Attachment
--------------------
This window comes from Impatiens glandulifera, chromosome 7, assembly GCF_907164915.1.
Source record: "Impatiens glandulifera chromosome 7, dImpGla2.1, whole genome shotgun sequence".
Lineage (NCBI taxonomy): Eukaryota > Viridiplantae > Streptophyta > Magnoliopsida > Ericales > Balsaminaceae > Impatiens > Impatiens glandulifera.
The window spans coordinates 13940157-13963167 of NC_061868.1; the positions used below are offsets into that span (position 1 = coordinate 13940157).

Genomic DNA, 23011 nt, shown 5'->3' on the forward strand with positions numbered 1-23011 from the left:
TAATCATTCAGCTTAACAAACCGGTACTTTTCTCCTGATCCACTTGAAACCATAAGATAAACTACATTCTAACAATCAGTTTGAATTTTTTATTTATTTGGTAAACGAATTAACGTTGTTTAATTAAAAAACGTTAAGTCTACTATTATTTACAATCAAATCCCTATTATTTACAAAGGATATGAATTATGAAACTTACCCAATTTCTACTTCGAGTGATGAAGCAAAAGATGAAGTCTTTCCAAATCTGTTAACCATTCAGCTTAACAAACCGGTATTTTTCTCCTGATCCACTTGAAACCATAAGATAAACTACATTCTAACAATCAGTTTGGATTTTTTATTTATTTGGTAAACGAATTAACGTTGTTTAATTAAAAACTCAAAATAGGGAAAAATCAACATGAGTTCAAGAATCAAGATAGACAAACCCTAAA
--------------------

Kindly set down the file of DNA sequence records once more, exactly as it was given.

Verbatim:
This window comes from Impatiens glandulifera, chromosome 7, assembly GCF_907164915.1.
Source record: "Impatiens glandulifera chromosome 7, dImpGla2.1, whole genome shotgun sequence".
Lineage (NCBI taxonomy): Eukaryota > Viridiplantae > Streptophyta > Magnoliopsida > Ericales > Balsaminaceae > Impatiens > Impatiens glandulifera.
The window spans coordinates 13940157-13963167 of NC_061868.1; the positions used below are offsets into that span (position 1 = coordinate 13940157).

Genomic DNA, 23011 nt, shown 5'->3' on the forward strand with positions numbered 1-23011 from the left:
TAATCATTCAGCTTAACAAACCGGTACTTTTCTCCTGATCCACTTGAAACCATAAGATAAACTACATTCTAACAATCAGTTTGAATTTTTTATTTATTTGGTAAACGAATTAACGTTGTTTAATTAAAAAACGTTAAGTCTACTATTATTTACAATCAAATCCCTATTATTTACAAAGGATATGAATTATGAAACTTACCCAATTTCTACTTCGAGTGATGAAGCAAAAGATGAAGTCTTTCCAAATCTGTTAACCATTCAGCTTAACAAACCGGTATTTTTCTCCTGATCCACTTGAAACCATAAGATAAACTACATTCTAACAATCAGTTTGGATTTTTTATTTATTTGGTAAACGAATTAACGTTGTTTAATTAAAAACTCAAAATAGGGAAAAATCAACATGAGTTCAAGAATCAAGATAGACAAACCCTAAA